Leadership Blog

How's Your Memory?

Posted by Mitchell Martin on

I am continually astonished at the capabilities of the human mind. It is incredible how much information can be remembered when we set our minds to it. We have phones that can hold hundreds of gigabytes of memory and computers that can hold terabytes, but this pales in comparison to the human mind. My earliest memory is of a time when I could not even walk. I do not remember my thoughts or emotions but I can remember what I saw as I crawled through the living room of a family friend’s house.We are especially able to remember special and important moments in our lives, whether it be the birth of a child, a first kiss, or a time when someone really encouraged us. Similarly, students all over the nation are currently pushing the limits of their memory as they prep for final exams.

The act of remembering is important for relationships as well. Whether it’s a husband remembering an anniversary or a family remembering to pick up the kids from practice, there are often high stakes when it comes to remembering.

A few years ago I began to notice from Scripture that God too thinks memory is important. Throughout the pages of Scripture, the people of God are told to remember and not forget. What I would like to do is to show you a few of these examples and draw out some principles from them for you.

    1. We are called to remember what God has done in our lives.

One of the first places where the people of God are told to remember is in Exodus 13:3-10 which says,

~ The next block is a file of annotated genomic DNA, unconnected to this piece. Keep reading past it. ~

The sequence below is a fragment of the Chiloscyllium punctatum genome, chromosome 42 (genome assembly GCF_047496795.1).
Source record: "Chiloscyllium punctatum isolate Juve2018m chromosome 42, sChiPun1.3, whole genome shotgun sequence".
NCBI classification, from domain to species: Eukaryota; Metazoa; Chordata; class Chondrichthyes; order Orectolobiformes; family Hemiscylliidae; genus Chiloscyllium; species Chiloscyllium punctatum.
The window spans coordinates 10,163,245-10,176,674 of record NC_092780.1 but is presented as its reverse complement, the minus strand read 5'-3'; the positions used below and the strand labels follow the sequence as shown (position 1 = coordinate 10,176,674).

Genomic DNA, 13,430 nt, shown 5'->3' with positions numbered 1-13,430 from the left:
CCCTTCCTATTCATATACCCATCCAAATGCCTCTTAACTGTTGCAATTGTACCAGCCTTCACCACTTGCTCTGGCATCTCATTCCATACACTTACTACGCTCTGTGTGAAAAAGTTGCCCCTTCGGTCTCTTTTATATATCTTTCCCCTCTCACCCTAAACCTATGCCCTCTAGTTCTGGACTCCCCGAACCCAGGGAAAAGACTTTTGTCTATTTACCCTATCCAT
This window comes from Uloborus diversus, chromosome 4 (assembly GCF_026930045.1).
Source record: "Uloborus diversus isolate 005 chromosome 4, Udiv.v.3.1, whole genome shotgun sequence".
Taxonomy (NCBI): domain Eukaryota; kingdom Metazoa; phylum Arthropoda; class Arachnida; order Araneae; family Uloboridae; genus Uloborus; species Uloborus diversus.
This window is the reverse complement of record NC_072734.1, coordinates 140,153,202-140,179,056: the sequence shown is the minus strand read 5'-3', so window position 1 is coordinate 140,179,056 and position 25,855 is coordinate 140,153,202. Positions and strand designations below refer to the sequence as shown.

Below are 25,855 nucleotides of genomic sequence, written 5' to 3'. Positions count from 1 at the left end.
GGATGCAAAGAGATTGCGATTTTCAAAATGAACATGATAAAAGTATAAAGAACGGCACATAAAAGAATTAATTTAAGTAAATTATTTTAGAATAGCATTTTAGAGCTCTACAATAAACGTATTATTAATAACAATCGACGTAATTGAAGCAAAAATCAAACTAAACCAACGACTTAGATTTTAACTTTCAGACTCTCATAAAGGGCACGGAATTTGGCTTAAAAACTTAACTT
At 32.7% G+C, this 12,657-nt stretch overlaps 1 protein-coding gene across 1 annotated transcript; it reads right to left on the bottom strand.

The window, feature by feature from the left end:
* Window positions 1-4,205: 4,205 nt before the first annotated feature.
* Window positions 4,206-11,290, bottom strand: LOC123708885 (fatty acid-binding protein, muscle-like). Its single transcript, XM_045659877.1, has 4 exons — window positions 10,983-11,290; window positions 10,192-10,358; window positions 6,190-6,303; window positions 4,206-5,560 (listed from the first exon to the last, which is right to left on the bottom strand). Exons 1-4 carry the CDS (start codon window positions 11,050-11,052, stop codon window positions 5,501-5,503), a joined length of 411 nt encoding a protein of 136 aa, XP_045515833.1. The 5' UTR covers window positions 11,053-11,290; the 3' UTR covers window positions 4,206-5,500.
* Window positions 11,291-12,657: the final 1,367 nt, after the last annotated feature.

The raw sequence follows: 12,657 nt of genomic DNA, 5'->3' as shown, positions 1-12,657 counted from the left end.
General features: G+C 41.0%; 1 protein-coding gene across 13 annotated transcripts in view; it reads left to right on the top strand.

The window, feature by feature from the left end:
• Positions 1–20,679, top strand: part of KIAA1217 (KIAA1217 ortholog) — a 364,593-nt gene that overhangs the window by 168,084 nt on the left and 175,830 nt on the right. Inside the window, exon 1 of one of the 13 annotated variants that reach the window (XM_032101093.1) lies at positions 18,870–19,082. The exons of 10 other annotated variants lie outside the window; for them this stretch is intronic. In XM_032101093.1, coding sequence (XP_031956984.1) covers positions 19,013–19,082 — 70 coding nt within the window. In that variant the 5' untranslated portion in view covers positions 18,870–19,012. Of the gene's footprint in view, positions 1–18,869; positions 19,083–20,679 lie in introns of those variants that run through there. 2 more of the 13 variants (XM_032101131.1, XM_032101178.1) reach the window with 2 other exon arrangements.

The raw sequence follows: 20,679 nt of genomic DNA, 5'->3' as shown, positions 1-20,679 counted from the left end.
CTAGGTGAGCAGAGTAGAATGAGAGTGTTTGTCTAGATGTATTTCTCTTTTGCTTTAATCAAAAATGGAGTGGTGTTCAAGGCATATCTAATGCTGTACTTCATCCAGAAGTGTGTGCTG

3 Then Moses said to the people, “Remember this day in which you came out from Egypt, out of the house of slavery, for by a strong hand the Lord brought you out from this place. No leavened bread shall be eaten. 4 Today, in the month of Abib, you are going out. 5 And when the Lord brings you into the land of the Canaanites, the Hittites, the Amorites, the Hivites, and the Jebusites, which he swore to your fathers to give you, a land flowing with milk and honey, you shall keep this service in this month. 6 Seven days you shall eat unleavened bread, and on the seventh day there shall be a feast to the Lord. 7 Unleavened bread shall be eaten for seven days; no leavened bread shall be seen with you, and no leaven shall be seen with you in all your territory. 8 You shall tell your son on that day, ‘It is because of what the Lord did for me when I came out of Egypt.’ 9 And it shall be to you as a sign on your hand and as a memorial between your eyes, that the law of the Lord may be in your mouth. For with a strong hand the Lord has brought you out of Egypt.10 You shall therefore keep this statute at its appointed time from year to year. (Emphasis mine)